He had an ultra-cool vibe that I’d love to explore and capture.  I’m thinking in a dark jazz club with a cigarette and lots of backlit cigarette smoke.  Real harsh and grainy with lots of his coolness.

Scott: Miles Davis sounds a lot like you. You’re also an excellent musician and cyclist – what other acts of awesomeness do you regularly demonstrate? 

Shannon: I involuntarily wake up 1 minute before my alarm goes off… every day.  Other than that, I’ve got nothing.

Another chance to do yourself a favor – go to Shannon’s Facebook – mash the LIKE button. 

B&W – What’s it good for? | Shannon Atkinson

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BIG News & Thank Yous

A Cajun Murder Mystery Series – By the Numbers just launched its first “0.99” monthly episode in June.

By-the-Numbers-Scene-1.jpgResearch for this series only requires walking out the front door and into the unique and mysterious flavors of south Louisiana.

Part of the culture includes local photographers / artists whose work I’ve admired and shared with friends across the planet.

 

They’ve been gracious to allow the inclusion of their work into every episode of the Cajun Murder Mystery Series with scheduled releases the first Thursday of each month. Check out their sites and share the love.

Big Bayou Thanks:

Cajun Captures Photography 

       

 

 

 

 

 

Shannon Atkinson Photographer

 

 

 

 

 

 

 

 

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Thank your Dad

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June 14, 2014 · 05:01

Put that down

According to this disturbing infographic, that’s exactly what we’re doing with books – putting them down. Unfortunately, we aren’t even finishing the read through. Take advantage of the summer, and read all the way through.

Make a summer reading list for yourself like we did as kids. What are you reading? See ya on the last page.

 

 

 

 

 

 

 

 

 

 

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Inkslingers Ball | Sheila Lowe

“Inkslingers Ball” reviewed

NOTE: I had the honor of working as part of her writer’s work group to assist with technical law enforcement issues. I’m so proud to see it come to life. Congratulations Sheila Lowe.

 

INKSLINGERS BALL, Sheila Lowe’s fifth Forensic Handwriting Mystery, grabs your attention from the opening scene. The phone rings at 2:33 a.m., and Joel Jovanic, Lead Homicide Detective with the LAPD, must leave girlfriend Claudia Rose’s warm bed to investigate a chilling crime; the brutal death of a young teenage girl. You can sense his horror and determination to solve “this one” and you are right there beside him.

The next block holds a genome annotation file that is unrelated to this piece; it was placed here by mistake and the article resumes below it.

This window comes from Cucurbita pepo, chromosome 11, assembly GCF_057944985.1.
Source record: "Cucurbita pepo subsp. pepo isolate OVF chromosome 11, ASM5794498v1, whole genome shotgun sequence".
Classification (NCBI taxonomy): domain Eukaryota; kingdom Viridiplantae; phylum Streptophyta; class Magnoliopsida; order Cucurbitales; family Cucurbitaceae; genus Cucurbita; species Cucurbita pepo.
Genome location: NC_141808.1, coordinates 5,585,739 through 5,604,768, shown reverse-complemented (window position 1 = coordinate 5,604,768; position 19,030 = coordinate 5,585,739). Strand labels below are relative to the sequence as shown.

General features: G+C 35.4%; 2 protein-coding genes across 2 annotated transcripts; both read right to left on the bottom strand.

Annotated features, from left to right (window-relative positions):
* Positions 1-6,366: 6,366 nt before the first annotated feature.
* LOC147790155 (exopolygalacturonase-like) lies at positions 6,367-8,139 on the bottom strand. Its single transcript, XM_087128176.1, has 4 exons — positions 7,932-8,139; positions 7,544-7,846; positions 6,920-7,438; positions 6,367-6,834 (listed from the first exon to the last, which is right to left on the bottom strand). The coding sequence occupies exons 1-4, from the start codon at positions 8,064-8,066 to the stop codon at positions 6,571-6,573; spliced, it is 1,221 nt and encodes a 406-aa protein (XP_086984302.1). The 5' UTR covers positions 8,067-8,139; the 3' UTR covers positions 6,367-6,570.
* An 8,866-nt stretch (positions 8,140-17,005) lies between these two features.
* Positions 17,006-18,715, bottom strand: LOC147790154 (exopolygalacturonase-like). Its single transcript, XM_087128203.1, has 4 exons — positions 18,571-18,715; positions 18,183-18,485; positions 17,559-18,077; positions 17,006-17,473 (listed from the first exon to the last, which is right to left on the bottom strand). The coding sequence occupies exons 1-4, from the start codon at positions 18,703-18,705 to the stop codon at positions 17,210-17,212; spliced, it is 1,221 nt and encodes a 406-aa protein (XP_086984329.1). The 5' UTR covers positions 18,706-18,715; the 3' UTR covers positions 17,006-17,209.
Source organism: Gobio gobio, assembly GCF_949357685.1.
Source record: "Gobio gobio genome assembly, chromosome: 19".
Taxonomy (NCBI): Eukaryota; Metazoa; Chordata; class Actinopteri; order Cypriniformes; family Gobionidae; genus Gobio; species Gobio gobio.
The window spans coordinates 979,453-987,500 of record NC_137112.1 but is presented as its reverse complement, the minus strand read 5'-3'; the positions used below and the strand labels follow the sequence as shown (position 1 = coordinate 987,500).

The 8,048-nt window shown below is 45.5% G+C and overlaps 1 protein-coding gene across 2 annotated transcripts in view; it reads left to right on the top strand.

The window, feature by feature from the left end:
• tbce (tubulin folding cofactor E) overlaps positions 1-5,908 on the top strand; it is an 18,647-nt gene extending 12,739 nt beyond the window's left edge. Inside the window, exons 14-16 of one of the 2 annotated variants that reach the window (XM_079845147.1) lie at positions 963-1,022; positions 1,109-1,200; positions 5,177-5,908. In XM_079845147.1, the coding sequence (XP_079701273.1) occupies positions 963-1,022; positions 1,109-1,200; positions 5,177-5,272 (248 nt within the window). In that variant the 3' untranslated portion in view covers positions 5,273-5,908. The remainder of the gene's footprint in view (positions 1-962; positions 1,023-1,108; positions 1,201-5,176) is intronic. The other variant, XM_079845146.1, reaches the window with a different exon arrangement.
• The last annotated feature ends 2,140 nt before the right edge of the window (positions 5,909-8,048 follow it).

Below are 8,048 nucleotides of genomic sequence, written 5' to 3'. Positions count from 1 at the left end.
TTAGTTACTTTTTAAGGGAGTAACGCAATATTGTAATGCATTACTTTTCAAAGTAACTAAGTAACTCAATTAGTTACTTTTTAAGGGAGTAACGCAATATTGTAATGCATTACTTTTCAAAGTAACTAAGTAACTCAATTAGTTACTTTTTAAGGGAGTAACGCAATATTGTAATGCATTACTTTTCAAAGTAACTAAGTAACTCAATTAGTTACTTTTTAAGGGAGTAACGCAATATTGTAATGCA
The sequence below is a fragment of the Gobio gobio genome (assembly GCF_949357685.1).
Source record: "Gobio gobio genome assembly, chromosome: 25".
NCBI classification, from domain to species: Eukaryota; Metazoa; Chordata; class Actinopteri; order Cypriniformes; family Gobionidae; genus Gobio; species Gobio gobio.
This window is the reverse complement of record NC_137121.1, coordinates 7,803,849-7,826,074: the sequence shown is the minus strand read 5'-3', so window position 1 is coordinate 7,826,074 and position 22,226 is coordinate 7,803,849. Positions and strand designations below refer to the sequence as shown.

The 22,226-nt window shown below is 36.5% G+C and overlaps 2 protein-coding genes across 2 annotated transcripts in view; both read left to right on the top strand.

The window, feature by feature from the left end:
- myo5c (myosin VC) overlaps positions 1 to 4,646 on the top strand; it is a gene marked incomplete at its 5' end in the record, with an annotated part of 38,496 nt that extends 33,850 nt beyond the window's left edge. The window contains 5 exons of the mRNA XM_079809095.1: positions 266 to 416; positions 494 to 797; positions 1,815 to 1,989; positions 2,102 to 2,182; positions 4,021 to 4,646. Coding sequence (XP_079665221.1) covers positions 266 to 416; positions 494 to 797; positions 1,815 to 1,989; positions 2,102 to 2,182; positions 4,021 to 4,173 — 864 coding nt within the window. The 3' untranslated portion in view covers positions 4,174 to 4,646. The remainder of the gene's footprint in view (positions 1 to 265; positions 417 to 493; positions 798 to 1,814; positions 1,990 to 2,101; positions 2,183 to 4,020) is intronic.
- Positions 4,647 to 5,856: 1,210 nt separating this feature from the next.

Flashing back three days, Lowe meticulously leads her readers through a labyrinth of events to the gruesome discovery, beginning innocently enough with the introduction of a character from a previous novel. Annabelle Giordana, a traumatized teen which Claudia helped through graphology in WRITTEN IN BLOOD, is now living temporarily with Claudia. Much improved, she still has remnants of rebellion that work their way to the surface now and then. They’re usually harmless – pouting or sulking when she doesn’t get her way – but this time, Annabelle gets in way over her head.

She meets up with a young street walker from her past. Angel – pierced, tattooed, and spouting gutter language – soon has Annabelle straying from the straight and narrow, enticing the underage girl to get a “sugar skull” tattoo just like hers. Annabelle succumbs. Soon she is boozed up, laid out in an old van with a strange man laying ink in a very private area, and totally unaware of the dark alley Angel has started her down. It’s an alley full of death and darkness with fingers reaching way into the past.

Several seemingly unrelated murders keep Jovanic’s team busy leading up to and beyond the opening crime. They investigate, interview, access police data bases, and soon connections appear. In the world of ink and piercing, it’s hard to tell what is innocent and what is deadly. Artistic ink covers jealous and vengeful hearts. It also hides a multitude of other crimes that the police seem powerless to stop.